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Monday, November 19, 2018    

It's hard to be religious when certain people are never incinerated by bolts of lightning.
  --Bill Watterson, comic strip artist (b.1958)

(139:3.5) It was these "sons of thunder" who wanted to call fire down from heaven to destroy the Samaritans who presumed to show disrespect for their Master.

(139:4.8) There was another side to John that one would not expect to find in this quiet and introspective type. He was somewhat bigoted and inordinately intolerant. In this respect he and James were much alike—they both wanted to call down fire from heaven on the heads of the disrespectful Samaritans. When John encountered some strangers teaching in Jesus' name, he promptly forbade them. But he was not the only one of the twelve who was tainted with this kind of self-esteem and superiority consciousness.

(162:0.2) After Philip and Matthew had returned to their fellows and reported how they had been driven out of the village, James and John stepped up to Jesus and said: "Master, we pray you to give us permission to bid fire come down from heaven to devour these insolent and impenitent Samaritans." But when Jesus heard these words of vengeance, he turned upon the sons of Zebedee and severely rebuked them: "You know not what manner of attitude you manifest. Vengeance savors not of the outlook of the kingdom of heaven. Rather than dispute, let us journey over to the little village by the Jordan ford." Thus because of sectarian prejudice these Samaritans denied themselves the honor of showing hospitality to the Creator Son of a universe.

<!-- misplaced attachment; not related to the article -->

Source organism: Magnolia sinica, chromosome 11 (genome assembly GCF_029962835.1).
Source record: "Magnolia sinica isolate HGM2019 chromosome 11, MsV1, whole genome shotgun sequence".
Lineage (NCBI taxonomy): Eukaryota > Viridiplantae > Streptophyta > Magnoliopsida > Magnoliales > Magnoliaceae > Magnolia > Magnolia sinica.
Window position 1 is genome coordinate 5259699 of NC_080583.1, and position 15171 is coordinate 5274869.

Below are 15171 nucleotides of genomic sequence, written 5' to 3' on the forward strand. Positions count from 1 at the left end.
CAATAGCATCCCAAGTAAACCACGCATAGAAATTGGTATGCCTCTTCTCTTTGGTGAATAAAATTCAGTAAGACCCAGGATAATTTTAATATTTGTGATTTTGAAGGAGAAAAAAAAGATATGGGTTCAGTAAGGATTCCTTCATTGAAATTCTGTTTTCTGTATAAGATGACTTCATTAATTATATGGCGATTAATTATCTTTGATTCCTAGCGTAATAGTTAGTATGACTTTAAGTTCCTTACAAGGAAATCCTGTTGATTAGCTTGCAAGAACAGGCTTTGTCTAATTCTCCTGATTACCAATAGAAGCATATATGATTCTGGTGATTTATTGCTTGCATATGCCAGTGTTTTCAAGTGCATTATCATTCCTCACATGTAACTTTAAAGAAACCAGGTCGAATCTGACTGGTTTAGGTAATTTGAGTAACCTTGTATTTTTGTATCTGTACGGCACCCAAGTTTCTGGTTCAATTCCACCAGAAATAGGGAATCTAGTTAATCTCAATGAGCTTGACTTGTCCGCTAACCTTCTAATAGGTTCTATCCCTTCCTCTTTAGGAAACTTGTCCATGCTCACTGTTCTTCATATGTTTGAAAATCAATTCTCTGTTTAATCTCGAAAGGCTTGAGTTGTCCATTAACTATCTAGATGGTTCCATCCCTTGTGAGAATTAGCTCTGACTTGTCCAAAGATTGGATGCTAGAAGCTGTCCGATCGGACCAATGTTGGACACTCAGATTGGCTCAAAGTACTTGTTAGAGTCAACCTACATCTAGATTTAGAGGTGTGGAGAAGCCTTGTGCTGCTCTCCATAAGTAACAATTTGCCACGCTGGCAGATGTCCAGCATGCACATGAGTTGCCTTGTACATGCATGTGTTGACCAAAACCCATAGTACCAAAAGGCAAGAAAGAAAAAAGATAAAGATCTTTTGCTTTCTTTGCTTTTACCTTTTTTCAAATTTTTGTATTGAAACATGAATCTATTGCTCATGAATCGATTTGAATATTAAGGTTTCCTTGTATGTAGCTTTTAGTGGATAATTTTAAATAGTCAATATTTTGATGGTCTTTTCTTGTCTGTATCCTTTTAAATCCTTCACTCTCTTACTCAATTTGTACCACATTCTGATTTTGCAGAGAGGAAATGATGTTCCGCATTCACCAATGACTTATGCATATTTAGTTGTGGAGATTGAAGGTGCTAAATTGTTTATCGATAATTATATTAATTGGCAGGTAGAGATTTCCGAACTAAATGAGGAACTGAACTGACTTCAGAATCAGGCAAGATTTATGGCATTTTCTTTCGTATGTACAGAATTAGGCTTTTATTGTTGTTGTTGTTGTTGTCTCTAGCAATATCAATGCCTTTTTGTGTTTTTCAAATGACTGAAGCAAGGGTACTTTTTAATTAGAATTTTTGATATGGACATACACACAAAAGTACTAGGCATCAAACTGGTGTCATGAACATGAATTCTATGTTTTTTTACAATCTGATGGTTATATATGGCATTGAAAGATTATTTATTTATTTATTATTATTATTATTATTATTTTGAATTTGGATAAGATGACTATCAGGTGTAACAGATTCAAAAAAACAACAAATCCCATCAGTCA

William Boyd "Bill" Watterson II is a former American cartoonist and the author of the comic strip Calvin and Hobbes, which was syndicated from 1985 to 1995. Watterson stopped drawing Calvin and Hobbes at the end of 1995 with a short statement to newspaper editors and his readers that he felt he had achieved all he could in the medium. Watterson is known for his negative views on licensing and comic syndication, his efforts to expand and elevate the newspaper comic as an art-form, and his move back into private life after he stopped drawing Calvin and Hobbes. Watterson was born in Washington, D.C. and grew up in Chagrin Falls, Ohio, whose suburban Midwestern United States setting was part of the inspiration for Calvin and Hobbes.


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